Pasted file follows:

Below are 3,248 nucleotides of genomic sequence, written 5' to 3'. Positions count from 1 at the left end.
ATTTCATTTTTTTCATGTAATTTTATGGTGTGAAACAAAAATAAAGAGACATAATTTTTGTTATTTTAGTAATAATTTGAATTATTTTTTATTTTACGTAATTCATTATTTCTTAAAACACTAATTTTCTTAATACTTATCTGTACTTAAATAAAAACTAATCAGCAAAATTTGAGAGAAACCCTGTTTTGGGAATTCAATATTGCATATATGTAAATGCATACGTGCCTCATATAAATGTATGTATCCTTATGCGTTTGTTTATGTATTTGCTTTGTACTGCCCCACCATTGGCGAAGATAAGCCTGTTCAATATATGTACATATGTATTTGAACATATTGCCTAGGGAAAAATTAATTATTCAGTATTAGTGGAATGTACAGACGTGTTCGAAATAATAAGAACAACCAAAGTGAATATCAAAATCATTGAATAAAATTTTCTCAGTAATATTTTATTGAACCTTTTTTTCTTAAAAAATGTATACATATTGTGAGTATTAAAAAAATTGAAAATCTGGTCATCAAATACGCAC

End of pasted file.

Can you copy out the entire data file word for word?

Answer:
Below are 3,248 nucleotides of genomic sequence, written 5' to 3'. Positions count from 1 at the left end.
ATTTCATTTTTTTCATGTAATTTTATGGTGTGAAACAAAAATAAAGAGACATAATTTTTGTTATTTTAGTAATAATTTGAATTATTTTTTATTTTACGTAATTCATTATTTCTTAAAACACTAATTTTCTTAATACTTATCTGTACTTAAATAAAAACTAATCAGCAAAATTTGAGAGAAACCCTGTTTTGGGAATTCAATATTGCATATATGTAAATGCATACGTGCCTCATATAAATGTATGTATCCTTATGCGTTTGTTTATGTATTTGCTTTGTACTGCCCCACCATTGGCGAAGATAAGCCTGTTCAATATATGTACATATGTATTTGAACATATTGCCTAGGGAAAAATTAATTATTCAGTATTAGTGGAATGTACAGACGTGTTCGAAATAATAAGAACAACCAAAGTGAATATCAAAATCATTGAATAAAATTTTCTCAGTAATATTTTATTGAACCTTTTTTTCTTAAAAAATGTATACATATTGTGAGTATTAAAAAAATTGAAAATCTGGTCATCAAATACGCAC